This is a marvelously twisty book, with delves almost into magical realism, which creates the world of the swamps, Swamplandia, The World of Darkness (the big theme park) and the lifesucking suburbs of nearby Loomis vividly. … I'm a little torn on this book. I've read some reviews that shred it, and I understand their points, but I think other strengths of the book redeem it from the dismissal they've given it. … By the end, Russell makes it clear that there is no magic or wonder to be found here, only horribleness, deceit, and plain evil. This is not a swampier Alice in Wonderland ... more like a swampier version of a Stephen King novel crossed with a police blotter. Everything in this book is dark and ugly. At first this seems interesting and edgy, but there's no payoff. What's the point? This book has enough symbols, allegories, and metaphors to fill hundreds of high school AP English papers, but I still don't think it accomplishes anything other than making sure the reader is more despondent about the world by the final page than they were at the outset. … Swamplandia! is its very own Rorschach test. A reader can see in it most anything he or she wants. Is it a terrifying supernatural thriller? A fast-paced adventure story? An elegiac narrative about a dysfunctional family slowly spinning out of control? A cautionary tale about the perils of being an outsider? Or a quirky and dream-like parable using the swamp as a mythic archetype?
In fact, it’s all these things. Yet above all else, Swamplandia! is a lavishly imagined and highly original coming-of-age story. … (view spoiler)[ And then, out of nowhere I vomited, because a 13 year-old had graphic sex with a middle aged man described as the birdman, making me 112% certain that he smells bad. (hide spoiler)] … There is such complexity here––enough, surely, to fuel many more hours of discussion and countless paragraphs for this review. All the time that Rrssell weaves her mythology, she plants quiet but insistent markers of the "human" realm-–Chief Bigtree's warning that alligators in the wild are not like the Seths, a radio playing golden oldies deep within the boudaries of "the underworld," subtle markers rather than foreshadowing of the reckoning Ava faces once it is no longer possible to "go on pretending" as the Birdman suggests. This simultaneous tending to both her mythological world and the crushing realism that undermines and destroys it shows the hand of a masterful storyteller. I was completely drawn in and found myself as bewildered and confused as Russell's characters to find that, in the end, the piper must be paid.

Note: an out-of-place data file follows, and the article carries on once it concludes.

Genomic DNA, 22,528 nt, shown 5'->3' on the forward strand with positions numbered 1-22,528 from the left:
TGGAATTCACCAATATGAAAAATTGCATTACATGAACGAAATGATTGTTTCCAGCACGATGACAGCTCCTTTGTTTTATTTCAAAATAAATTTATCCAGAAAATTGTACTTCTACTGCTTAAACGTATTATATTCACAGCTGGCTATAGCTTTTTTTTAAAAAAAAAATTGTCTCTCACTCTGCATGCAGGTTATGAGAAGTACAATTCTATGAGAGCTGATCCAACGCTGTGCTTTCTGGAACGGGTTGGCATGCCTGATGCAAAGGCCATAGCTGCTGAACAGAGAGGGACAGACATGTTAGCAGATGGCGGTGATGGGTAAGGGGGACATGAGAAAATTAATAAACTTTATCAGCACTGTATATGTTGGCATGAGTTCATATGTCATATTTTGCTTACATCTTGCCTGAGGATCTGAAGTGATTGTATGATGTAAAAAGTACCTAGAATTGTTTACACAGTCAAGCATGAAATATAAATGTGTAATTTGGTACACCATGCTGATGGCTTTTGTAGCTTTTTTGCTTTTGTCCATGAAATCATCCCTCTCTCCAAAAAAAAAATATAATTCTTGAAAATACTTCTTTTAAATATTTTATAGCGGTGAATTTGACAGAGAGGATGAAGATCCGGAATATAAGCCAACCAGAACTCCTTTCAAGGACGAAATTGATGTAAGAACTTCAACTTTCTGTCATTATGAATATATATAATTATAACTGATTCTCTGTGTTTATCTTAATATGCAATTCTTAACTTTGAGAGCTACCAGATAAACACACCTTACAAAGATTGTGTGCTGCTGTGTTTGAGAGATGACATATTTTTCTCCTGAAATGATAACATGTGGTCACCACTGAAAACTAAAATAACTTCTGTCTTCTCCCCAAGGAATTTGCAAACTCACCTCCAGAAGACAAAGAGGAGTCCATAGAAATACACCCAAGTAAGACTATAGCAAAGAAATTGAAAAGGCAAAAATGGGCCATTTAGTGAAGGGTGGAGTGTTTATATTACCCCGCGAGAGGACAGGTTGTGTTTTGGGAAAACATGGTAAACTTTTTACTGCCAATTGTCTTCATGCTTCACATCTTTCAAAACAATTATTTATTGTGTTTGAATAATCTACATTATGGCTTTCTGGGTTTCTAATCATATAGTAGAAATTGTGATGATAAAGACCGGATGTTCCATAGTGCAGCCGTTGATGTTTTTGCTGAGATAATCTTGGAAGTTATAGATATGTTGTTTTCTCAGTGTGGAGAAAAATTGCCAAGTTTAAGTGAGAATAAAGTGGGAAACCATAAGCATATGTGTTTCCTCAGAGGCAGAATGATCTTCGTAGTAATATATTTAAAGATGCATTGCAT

I probably don’t need to say it, but there is a lot more that could be said about this book. My problem is I almost needed to read what people said about the book to even begin to enjoy reading the book. On the face of it, it’s complexity baffled me. I had to have the complexity explained to me somewhat to enjoy watching the complexity unfold. I had to know the punch line to be able to enjoy seeing it coming!
The end result is that I had to work too hard to enjoy this book. It jerked me around and I didn’t like that feeling. Sometimes I like a movie that makes my cry because I simply do not cry often enough on my own. I need the help. I needed a tour of the book so that I could enjoy reading the book. But, ultimately, there are just too many books to read to make that effort too often! So I give this book two stars. I am somewhat embarrassed to do that because I think that for a lot of people this could easily be a four star book. I just was not up for it and that is my loss. ["br"]>["br"]>["br"]>["br"]>["br"]>["br"]>["br"]>["br"]>["br"]>["br"]>["br"]>["br"]>["br"]>["br"]>["br"]>["br"]>["br"]>["br"]>["br"]>["br"]>["br"]>["br"]>["br"]>["br"]>["br"]>["br"]>["br"]>["br"]>["br"]>["br"]>["br"]>["br"]>["br"]>["br"]>["br"]>["br"]>["br"]>["br"]>["br"]>["br"]>["br"]>(less)
I am on a Ron Rash reading binge. This is his second novel and was published in 2004. Before his first novel in 2002 he had published poetry and short...moreI am on a Ron Rash reading binge. This is his second novel and was published in 2004. Before his first novel in 2002 he had published poetry and short stories. As a transplant from the North (Michigan) to the South (Virginia), I am definitely a carpetbagger. I live in the South to take advantage of the fine climate: four seasons of three months each with relatively mild winters. I live in a town that nurtured Jerry Falwell and is located in the Bible Belt. I am an ethical humanist (a polite term for atheist) so this is not a match made in heaven.
Ron’s first novel, One Foot in Eden, leaned some on religion and was downgraded by me on that account. He seems to have become somewhat more secular in his more recent writing, something I keep an eye on. He is highly regarded for his writing skills, a regard that I think is clearly earned. He has a respect for nature and environmentalism that he shows in his writing.
I am reading GR reviews before, during and after the reading of the book because I am interested in learning about the author, Ron Rash. He is relatively new on the Southern literature scene and seems to be a brightly and rapidly ascending star. His talent, which began with poetry and short stories in the 1990s, has earned him attention in the Goodreads online group On the Southern Literary Trail. He was born in 1953 so is 61 now and lives in South Carolina.
Saints at the River grabbed onto me on the first page with the drowning described in the most humanistic. We also have a protagonist who is a woman, and a well portrayed woman according to most of the reviews I had already read. And Ron Rash is even in the book, hidden in the journalist who is going to get to know our heroine.